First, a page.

Archaeologists were digging under a former German beer garden in New York City's Lower East Side when they came upon a stash of 150-year-old liquor bottles. Among them was a small vial—once the container for an "Elixir of Long Life," DNAInfo reports. "We wanted to know what this stuff actually tasted like," says Alyssa Loorya, president of Chrysalis Archaeological Consultants, which is supervising the excavation. Soon, she will: She called in German colleagues who were able to source the recipe to a 19th-century medical guide and translate it.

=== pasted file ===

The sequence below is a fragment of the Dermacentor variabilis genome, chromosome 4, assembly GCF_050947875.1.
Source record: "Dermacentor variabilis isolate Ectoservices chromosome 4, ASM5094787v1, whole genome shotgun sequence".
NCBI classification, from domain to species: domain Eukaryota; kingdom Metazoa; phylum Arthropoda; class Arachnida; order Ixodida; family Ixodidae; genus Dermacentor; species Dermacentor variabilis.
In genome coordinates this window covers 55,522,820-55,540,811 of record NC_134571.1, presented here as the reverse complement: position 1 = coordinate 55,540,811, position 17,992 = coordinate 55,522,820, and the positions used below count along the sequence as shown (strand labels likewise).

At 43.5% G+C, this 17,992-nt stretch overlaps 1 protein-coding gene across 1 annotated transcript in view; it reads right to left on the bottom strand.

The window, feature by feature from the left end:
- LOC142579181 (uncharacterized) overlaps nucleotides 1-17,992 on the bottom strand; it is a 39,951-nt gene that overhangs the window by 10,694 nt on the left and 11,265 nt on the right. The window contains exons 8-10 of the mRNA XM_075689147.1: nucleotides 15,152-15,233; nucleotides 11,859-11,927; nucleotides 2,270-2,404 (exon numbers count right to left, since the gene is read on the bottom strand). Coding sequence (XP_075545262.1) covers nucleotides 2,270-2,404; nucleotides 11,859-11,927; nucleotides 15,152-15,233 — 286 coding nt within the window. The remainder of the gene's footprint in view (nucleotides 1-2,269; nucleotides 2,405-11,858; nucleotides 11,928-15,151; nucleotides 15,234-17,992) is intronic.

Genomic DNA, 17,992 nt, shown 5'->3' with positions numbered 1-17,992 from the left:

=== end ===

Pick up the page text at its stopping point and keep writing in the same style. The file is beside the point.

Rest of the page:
Among the ingredients: the anti-inflammatory aloe, rhubarb, white tumeric, Spanish saffron, and a lot of grain alcohol. Many of the ingredients are linked to better digestion, says an herbalist. "Long life has a lot to do with how healthy our guts are, so it makes sense to see these used back then." Says Chrysalis on its blog: "We’re not expecting the results of our experiment to extend life expectancy or threaten the modern gastroenterologist’s salary range, but at least we’ll show off our chemistry prowess and relive the meticulous work and interesting fragrances of yesteryear’s snake oil industry." DNAInfo has the recipe, if you want to bottle the elixir yourself. (Click for a less-appetizing miracle of modern digestive archaeology.)